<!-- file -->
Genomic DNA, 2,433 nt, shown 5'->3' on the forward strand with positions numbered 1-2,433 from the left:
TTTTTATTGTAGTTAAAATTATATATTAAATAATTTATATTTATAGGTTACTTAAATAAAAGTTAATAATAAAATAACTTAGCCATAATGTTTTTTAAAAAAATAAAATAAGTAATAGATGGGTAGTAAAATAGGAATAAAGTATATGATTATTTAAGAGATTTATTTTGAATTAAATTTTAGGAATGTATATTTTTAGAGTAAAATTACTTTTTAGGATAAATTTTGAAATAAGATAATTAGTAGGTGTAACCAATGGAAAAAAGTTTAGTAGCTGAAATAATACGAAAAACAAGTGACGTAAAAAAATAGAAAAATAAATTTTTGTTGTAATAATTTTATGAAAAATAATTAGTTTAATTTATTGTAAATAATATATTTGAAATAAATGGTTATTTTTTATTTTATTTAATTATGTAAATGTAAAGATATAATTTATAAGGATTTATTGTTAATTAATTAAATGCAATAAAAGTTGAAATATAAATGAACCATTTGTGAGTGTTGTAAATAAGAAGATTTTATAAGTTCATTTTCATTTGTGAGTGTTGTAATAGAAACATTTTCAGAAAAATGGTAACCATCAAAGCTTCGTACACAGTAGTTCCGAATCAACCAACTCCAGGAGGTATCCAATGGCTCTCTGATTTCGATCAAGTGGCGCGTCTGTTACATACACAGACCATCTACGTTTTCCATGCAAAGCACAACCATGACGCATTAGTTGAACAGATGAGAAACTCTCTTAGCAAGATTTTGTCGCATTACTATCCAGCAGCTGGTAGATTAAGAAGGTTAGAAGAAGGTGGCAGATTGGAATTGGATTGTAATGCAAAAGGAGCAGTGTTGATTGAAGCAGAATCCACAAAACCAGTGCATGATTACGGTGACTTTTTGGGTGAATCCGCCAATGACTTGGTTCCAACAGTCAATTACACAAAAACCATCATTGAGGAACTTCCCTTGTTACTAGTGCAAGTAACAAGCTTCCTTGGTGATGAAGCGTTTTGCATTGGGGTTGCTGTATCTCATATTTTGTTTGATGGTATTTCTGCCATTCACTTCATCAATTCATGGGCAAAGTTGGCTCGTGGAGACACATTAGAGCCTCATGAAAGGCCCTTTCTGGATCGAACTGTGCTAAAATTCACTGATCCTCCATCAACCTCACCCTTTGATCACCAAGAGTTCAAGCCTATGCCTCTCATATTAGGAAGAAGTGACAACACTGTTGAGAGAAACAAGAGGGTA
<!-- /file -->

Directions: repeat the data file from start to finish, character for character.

Genomic DNA, 2,433 nt, shown 5'->3' on the forward strand with positions numbered 1-2,433 from the left:
TTTTTATTGTAGTTAAAATTATATATTAAATAATTTATATTTATAGGTTACTTAAATAAAAGTTAATAATAAAATAACTTAGCCATAATGTTTTTTAAAAAAATAAAATAAGTAATAGATGGGTAGTAAAATAGGAATAAAGTATATGATTATTTAAGAGATTTATTTTGAATTAAATTTTAGGAATGTATATTTTTAGAGTAAAATTACTTTTTAGGATAAATTTTGAAATAAGATAATTAGTAGGTGTAACCAATGGAAAAAAGTTTAGTAGCTGAAATAATACGAAAAACAAGTGACGTAAAAAAATAGAAAAATAAATTTTTGTTGTAATAATTTTATGAAAAATAATTAGTTTAATTTATTGTAAATAATATATTTGAAATAAATGGTTATTTTTTATTTTATTTAATTATGTAAATGTAAAGATATAATTTATAAGGATTTATTGTTAATTAATTAAATGCAATAAAAGTTGAAATATAAATGAACCATTTGTGAGTGTTGTAAATAAGAAGATTTTATAAGTTCATTTTCATTTGTGAGTGTTGTAATAGAAACATTTTCAGAAAAATGGTAACCATCAAAGCTTCGTACACAGTAGTTCCGAATCAACCAACTCCAGGAGGTATCCAATGGCTCTCTGATTTCGATCAAGTGGCGCGTCTGTTACATACACAGACCATCTACGTTTTCCATGCAAAGCACAACCATGACGCATTAGTTGAACAGATGAGAAACTCTCTTAGCAAGATTTTGTCGCATTACTATCCAGCAGCTGGTAGATTAAGAAGGTTAGAAGAAGGTGGCAGATTGGAATTGGATTGTAATGCAAAAGGAGCAGTGTTGATTGAAGCAGAATCCACAAAACCAGTGCATGATTACGGTGACTTTTTGGGTGAATCCGCCAATGACTTGGTTCCAACAGTCAATTACACAAAAACCATCATTGAGGAACTTCCCTTGTTACTAGTGCAAGTAACAAGCTTCCTTGGTGATGAAGCGTTTTGCATTGGGGTTGCTGTATCTCATATTTTGTTTGATGGTATTTCTGCCATTCACTTCATCAATTCATGGGCAAAGTTGGCTCGTGGAGACACATTAGAGCCTCATGAAAGGCCCTTTCTGGATCGAACTGTGCTAAAATTCACTGATCCTCCATCAACCTCACCCTTTGATCACCAAGAGTTCAAGCCTATGCCTCTCATATTAGGAAGAAGTGACAACACTGTTGAGAGAAACAAGAGGGTA